Early Interactions between South and Southeast Asia: Reflections on Cross-Cultural Exchange

Early Interactions between South and Southeast Asia: Reflections on Cross-Cultural Exchange
Date of publication:  2011
Publisher:  Institute of Southeast Asian Studies
Number of pages:  514
Code:  PIC201
Soft Cover
ISBN: 9789814345101
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"This volume will definitely contribute towards understanding the protohistory of Southeast Asia, as it succeeds in providing a space for dialogue among archaeologists, historians, and scholars of other related disciplines of both India and Southeast Asia. Anyone seriously interested in early history of the region, or for that matter, anyone interested in the root of contemporary cultural exchange in the era of globalization, should benefit from reading this volume, as well as its companion volume Nagapattinam to Suvarnadwipa"(The International Journal of Asian Studies).

"This is the final volume from a conference on early Indian influences in Southeast Asia. Pierre-Yves Manguin's Introduction reviews controversies surrounding the term "Indianisation" and discusses the discovery that trade links between India and Southeast Asia predate by several centuries what had hitherto been taken as the beginning of Indianisation. He discusses the flow of trade goods, then considers what Southeast Asia received from India and what it gave back. The book is admirably presented and richly illustrated" (Asian Studies Review).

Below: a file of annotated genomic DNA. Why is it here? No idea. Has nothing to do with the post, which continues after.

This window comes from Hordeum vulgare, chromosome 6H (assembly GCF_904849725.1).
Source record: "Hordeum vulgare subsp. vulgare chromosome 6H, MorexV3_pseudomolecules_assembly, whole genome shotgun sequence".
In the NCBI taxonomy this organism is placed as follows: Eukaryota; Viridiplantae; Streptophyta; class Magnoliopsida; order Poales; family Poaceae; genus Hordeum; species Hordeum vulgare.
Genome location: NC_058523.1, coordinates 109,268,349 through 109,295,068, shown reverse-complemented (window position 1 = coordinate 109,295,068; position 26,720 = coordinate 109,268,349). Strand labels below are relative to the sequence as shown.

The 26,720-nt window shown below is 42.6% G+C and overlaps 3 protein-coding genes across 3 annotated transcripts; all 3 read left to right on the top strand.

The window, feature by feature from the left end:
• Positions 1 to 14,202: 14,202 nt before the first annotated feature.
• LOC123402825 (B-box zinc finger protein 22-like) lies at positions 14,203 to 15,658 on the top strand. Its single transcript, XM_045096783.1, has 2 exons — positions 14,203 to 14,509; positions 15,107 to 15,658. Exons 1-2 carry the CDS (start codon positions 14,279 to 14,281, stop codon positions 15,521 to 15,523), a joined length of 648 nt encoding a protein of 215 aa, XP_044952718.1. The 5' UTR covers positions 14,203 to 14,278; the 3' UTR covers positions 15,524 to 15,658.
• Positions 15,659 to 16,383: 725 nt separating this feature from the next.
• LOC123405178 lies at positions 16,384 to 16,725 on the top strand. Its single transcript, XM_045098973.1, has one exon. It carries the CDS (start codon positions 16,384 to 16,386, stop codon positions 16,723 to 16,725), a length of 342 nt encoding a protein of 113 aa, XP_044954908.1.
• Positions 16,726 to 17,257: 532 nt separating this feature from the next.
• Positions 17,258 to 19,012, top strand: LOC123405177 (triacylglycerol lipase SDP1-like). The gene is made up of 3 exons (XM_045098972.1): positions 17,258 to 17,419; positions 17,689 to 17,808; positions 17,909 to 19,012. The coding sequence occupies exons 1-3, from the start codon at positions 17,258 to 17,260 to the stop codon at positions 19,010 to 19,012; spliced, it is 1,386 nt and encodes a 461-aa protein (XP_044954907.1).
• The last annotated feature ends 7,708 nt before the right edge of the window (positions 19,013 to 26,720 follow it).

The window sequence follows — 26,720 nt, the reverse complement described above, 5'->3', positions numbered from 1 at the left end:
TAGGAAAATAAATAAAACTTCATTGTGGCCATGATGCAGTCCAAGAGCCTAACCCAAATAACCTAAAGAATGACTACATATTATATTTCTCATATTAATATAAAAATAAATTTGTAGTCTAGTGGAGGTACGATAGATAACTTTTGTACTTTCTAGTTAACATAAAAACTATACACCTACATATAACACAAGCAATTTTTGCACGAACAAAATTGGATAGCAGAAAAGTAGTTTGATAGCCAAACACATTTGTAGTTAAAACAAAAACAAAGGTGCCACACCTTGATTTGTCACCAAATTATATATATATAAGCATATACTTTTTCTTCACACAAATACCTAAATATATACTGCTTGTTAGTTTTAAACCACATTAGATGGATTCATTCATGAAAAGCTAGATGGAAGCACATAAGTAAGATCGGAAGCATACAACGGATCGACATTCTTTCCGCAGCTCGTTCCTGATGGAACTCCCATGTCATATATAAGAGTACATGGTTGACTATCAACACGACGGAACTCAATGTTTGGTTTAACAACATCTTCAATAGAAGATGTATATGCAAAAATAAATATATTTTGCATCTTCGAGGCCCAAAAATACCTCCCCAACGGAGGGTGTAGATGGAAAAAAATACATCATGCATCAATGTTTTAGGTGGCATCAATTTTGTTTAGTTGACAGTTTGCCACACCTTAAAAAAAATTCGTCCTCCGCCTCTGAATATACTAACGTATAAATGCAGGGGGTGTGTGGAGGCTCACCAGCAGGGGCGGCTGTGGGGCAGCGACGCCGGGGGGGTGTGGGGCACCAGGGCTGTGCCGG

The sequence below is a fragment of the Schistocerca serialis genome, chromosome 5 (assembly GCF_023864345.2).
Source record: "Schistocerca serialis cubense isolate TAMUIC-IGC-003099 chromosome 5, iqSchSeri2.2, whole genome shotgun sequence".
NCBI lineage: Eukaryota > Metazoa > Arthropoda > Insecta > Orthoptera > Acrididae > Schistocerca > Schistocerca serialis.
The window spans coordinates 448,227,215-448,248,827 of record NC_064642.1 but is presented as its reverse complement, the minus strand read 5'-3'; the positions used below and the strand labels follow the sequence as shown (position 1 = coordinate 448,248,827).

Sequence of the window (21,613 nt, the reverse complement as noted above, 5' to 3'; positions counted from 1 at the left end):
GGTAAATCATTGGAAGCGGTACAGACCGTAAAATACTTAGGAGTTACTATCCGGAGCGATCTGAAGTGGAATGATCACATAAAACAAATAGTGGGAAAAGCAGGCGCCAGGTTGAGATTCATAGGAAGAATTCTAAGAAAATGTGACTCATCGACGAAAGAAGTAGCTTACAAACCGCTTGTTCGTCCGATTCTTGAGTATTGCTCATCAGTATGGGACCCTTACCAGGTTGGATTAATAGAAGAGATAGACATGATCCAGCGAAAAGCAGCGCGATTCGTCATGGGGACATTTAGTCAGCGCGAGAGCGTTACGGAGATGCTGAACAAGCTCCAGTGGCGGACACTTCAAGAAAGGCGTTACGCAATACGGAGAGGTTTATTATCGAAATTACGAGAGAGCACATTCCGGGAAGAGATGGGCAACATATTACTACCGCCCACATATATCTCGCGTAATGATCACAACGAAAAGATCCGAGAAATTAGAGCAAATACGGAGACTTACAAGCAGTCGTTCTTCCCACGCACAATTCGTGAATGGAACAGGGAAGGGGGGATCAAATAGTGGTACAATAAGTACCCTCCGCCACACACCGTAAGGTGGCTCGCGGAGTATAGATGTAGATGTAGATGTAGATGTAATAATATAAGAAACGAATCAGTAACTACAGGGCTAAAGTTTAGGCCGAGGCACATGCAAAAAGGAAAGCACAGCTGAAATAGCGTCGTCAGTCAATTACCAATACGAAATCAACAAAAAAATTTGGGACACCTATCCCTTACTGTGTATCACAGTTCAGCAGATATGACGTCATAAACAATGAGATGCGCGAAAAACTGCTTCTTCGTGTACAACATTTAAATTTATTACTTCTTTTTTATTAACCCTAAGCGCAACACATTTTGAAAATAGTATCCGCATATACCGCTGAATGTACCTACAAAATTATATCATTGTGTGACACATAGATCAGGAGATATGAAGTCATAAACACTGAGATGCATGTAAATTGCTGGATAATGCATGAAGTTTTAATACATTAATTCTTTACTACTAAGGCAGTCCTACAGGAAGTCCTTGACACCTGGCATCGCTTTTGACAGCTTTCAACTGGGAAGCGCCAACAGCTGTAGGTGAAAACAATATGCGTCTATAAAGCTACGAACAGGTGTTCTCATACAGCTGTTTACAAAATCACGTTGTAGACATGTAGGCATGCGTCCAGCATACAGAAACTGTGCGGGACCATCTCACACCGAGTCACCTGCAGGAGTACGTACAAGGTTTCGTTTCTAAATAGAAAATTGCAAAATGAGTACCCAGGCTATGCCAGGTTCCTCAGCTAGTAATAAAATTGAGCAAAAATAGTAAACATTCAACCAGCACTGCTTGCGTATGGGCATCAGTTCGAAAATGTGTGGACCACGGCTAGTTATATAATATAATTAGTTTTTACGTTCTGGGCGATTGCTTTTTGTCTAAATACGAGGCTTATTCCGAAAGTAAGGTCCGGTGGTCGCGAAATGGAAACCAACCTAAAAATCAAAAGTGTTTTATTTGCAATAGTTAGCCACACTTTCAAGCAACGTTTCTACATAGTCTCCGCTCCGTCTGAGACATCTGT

About the publication

This book takes stock of the results of some two decades of intensive archaeological research carried out on both sides of the Bay of Bengal, in combination with renewed approaches to textual sources and to art history. To improve our understanding of the trans-cultural process commonly referred to as Indianisation, it brings together specialists of both India and Southeast Asia, in a fertile inter-disciplinary confrontation. Most of the essays reappraise the millennium-long historiographic no-man's land during which exchanges between the two shores of the Bay of Bengal led, among other processes, to the Indianisation of those parts of the region that straddled the main routes of exchange. Some essays follow up these processes into better known "classical" times or even into modern times, showing that the localisation process of Indian themes has long remained at work, allowing local societies to produce their own social space and express their own ethos.


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